We are staring square at the very real possibility of the Eastern conference champion being decided between the 7 and 8 seeds this postseason. Such a development would add fresh fuel to the charge that the NHL’s regular season is altogether meaningless. Interestingly, the Capitals’ Mike Green intimated as much when he met with media at Kettler Capitals last week. We have 82 games to get through [next season] before we get another shot [at redemption], the rearguard noted.
Just what was the Capitals’ reward for their 54-win, 121-pt., President’s trophy performance this past regular season? A single extra home game in a best of seven series. Nothing else. In the NFL
and Major League Baseball, true excellence is acknowledged in the postseason with a bye for the elite achievers. I’m not suggesting that the NHL necessarily follow this example — there’s something sacrificially sacred about four rounds and 16 wins required to lift Lord Stanley’s Cup — but clearly a postseason such as this one invites fresh scrutiny about hockey’s whole season, and specifically how its elite teams are acknowledged.
More so than with any offseason I can ever recall, this one in Washington strikes me as offering a remarkable challenge to the Caps as they market next season to Washington’s sports fans. The seats in Verizon Center next season will be filled, to be sure, but how do the Caps contest the well-grounded perception that next October through March is little more than 80-odd exhibition games? They just won the Southeast division for the third consecutive season, but this time by nearly 40 points. Beginning next October, won’t everyone who talks about the Caps in this town wonder the same thing: is this club better assembled for spring?
Then, they might well wonder: even if they are a better club, it doesn’t much matter if they run into another hot goalie. The proverbial hot goalie in spring is both the billboard and bane of our sport. I’m not suggesting that that change. Rather, I wonder if excellence October through mid-April is appropriately acknowledged.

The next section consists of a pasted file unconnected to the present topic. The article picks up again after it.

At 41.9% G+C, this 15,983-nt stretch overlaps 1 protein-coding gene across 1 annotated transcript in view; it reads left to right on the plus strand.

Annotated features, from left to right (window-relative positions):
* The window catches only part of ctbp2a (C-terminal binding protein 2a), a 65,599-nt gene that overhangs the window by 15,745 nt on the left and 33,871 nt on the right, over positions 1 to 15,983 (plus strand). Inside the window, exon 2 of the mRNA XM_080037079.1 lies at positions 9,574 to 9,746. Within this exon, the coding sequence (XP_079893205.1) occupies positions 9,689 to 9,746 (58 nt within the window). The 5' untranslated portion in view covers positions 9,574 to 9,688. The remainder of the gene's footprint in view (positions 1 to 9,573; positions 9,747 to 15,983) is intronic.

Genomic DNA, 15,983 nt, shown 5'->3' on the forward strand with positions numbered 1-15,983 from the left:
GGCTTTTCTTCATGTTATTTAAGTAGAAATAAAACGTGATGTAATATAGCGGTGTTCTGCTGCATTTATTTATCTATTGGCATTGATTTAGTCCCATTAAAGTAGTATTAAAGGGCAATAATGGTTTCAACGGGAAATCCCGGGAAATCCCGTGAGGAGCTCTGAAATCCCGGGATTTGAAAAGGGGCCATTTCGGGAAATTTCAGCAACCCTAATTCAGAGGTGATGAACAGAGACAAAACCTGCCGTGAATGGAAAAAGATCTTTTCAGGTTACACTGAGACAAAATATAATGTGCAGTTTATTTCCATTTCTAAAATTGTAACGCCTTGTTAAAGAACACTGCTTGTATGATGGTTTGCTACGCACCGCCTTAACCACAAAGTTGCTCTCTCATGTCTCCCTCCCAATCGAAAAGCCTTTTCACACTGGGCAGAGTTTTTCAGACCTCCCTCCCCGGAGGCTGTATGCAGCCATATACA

In the case of Montreal’s consecutive upsets of the Caps and Pens, hats off to the Habs for buying in to Jacques Martin’s team-first, aesthetics third system of trapping and getting it done. At this time of year, after all, it is all about winning. But as I watched the Bell Centre throng celebrate madly each and every Habs’ score in game 7 — and good on Versus for offering viewers the stark contrast between Bell Centre and the macabre mass of mullets at Mellon Arena one final time — I couldn’t help but wonder: what would Jean Beliveau have said about the trap? The brothers Richard? The Flower?
The Habs resorted to a trap this postseason because they were overmatched in skill in both rounds. That’s not a subject the mob on St. Catherine’s Street much cares to discuss this spring. Mike Cammalleri and Brian Gionta and Tomas Plekanec are terrific hockey players. But they are not elite performers in our sport. They aren’t going to particularly thrill the suits at NBC with their arrival on hockey’s grand stage later this month. They are having superb postseasons — along with Jaroslav Halak they’re huge reasons why the Habs will be favored I think to advance to the Stanley Cup finals. And the league and its fans can celebrate their underdog insurgence this postseason; I’d be the first the tip my cap at Martin’s skaters battling through a litany of injuries and buying wholly into the new system he’s installed this spring. The Habs’ success this postseason is a testament to the discipline and commitment Martin’s skaters have nightly showed. But again I ask: ultimately, is this the product the league wants as advertisement for its game?
Does the league want more teams assembled and managed like the Caps? Ostensibly you would think so. More Caps, less Devils, right? But what’s their reward?
To take this back to the postseason — should a no. 1 seed enjoy the last line change in every game through the conference finals? Should it have five home games instead of four? Should it have veto authority over certain referees? Should it not enjoy a status greater than what it is presently offered by the league? I certainly think so. I’d be curious to know your thoughts.